New Years in September: Five things you need to know this Rosh Hashanah


Felicia Cohen

With her tallit (a fringed garment, traditionally worn as a prayer shawl by religious Jews) on and her sidur (prayer book) in hand, junior Sarah Marks participates in the Rosh Hashanah service. Marks is a member at a conservative synagogue, B’nai Amoona.

The empty desks within our classrooms may seem sporadic, but at synagogues across town, greetings of “Shanah Tova!” echo all around. In celebration of Rosh Hashanah, here is your guide to the Jewish New Year.

1. How to say the words.

Some may pronounce Rosh Hashanah, the name of the Jewish New Year Holiday “rashashanuh,” while others may pronounce it “rush ha-sha-nah.” Both ways are accepted.

To wish your Jewish friends a ‘Happy New Year,’ it is customary to say “Shanah Tova” pronounced “Sha-NAH To-VAH.”

2. The day of the celebration varies annually.

This year, Rosh Hashanah is celebrated Monday, Sept. 29, while next year, it will be celebrated Friday, Sept. 18. Judaism follows the lunar months and the solar year, so Rosh Hashanah falls sometime in early autumn each year.

3. Rosh Hashanah begins at sundown Sunday and ends at sundown Tuesday. Jews can attend services throughout the evening and daytime.

Rosh Hashanah is a time of reflection on one’s actions over the past year and sincere repentance for any sins. Jews attend services and listen to the blowing of the shofar (a ram’s horn).

“[The shofar] is sort of like an instrument: we blow into it in different patterns to represent the different parts of the prayer,” junior Sara Marks said. “It symbolizes the calling [of] the New Year.”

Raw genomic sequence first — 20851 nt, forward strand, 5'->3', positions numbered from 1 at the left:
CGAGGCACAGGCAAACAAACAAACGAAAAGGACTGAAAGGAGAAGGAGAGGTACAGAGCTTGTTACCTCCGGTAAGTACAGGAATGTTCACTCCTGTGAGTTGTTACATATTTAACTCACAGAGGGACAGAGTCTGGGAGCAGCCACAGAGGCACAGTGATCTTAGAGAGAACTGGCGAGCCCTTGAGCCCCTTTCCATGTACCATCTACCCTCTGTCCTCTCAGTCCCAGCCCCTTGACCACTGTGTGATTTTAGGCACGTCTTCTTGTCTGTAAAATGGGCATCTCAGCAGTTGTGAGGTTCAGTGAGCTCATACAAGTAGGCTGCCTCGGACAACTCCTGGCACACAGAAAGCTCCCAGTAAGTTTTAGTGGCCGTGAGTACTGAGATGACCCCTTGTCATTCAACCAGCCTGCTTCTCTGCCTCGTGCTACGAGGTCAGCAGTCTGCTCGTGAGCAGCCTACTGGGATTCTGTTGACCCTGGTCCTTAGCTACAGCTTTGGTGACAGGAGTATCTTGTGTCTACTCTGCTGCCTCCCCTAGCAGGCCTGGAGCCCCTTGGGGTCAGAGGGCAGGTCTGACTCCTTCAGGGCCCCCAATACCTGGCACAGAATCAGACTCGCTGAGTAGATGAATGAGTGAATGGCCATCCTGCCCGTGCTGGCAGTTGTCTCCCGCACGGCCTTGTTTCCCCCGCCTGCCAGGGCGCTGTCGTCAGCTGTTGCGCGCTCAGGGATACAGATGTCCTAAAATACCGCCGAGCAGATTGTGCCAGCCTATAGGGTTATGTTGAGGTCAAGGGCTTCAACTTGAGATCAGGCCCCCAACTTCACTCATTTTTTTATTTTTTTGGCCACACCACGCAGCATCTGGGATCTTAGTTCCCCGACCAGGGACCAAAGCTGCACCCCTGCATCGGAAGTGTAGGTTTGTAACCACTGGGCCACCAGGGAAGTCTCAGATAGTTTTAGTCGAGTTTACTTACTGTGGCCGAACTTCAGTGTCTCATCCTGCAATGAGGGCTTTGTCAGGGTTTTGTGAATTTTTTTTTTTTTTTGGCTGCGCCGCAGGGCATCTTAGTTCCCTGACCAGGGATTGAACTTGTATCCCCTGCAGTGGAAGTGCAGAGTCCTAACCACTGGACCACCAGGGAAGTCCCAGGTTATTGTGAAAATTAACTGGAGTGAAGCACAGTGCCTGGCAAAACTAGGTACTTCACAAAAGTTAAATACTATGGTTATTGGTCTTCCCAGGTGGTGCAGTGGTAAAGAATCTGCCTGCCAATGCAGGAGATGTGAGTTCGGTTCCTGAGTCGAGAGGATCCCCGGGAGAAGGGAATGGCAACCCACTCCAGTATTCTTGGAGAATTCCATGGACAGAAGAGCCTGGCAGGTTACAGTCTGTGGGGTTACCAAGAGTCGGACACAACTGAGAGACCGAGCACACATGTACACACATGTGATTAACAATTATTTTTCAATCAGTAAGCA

On the second day of Rosh Hashanah, Jews pray at rivers, lakes or oceans for the “Tashlich” ceremony. This is in addition to the traditional synagogue service. Jews bring bread or some sort of food to throw into the body of water to cast off their sins for the year while praying.

As it is a religious holiday that asks for a commitment, freshman Tyler Lang believes the district should recognize it and have a day off in observance.

“We shouldn’t have school because there are similar holidays in other religions that we do get off for, but for Rosh Hashanah, we don’t,” Lang said. “It is an important holiday, and we should get to celebrate with our families and our culture.”

Rosh Hashanah is supposed to be a day of rest, not labor. Jews are forbidden to work.

[Dreamstime via TNS]
Dinner on Rosh Hashanah traditionally begins with apple slices dipped in honey, for a sweet new year.

4. Traditional foods hold symbolistic value.

“We eat apples and honey to symbolize a sweet start to a new year,” junior Joe Rosenberg said.

Challah, a bread usually braided in a straight loaf, is served round with raisins on Rosh Hashanah, to symbolize the year is round. 

Pomegranates are often found on the dinner table during Rosh Hashanah as well because they have 613 seeds, which symbolizes the 613 “mitzvot” or commandments in the Torah that Jewish people are supposed to follow.


Sonya N. Hebert/The Dallas Morning News/MCT
A freshly-baked challah horn at Whole Foods. Rosh Hashana is the one time of the year when the challah is round rather than braided.

5. Rosh Hashanah marks the beginning of the High Holy days.

The ten days that follow Rosh Hashanah are a time to focus on making the world a better place, Tikun Olam. Judaism encourages people to find solutions to problems they may find themselves lamenting, therefore improving the quality of life for those around them in the upcoming year.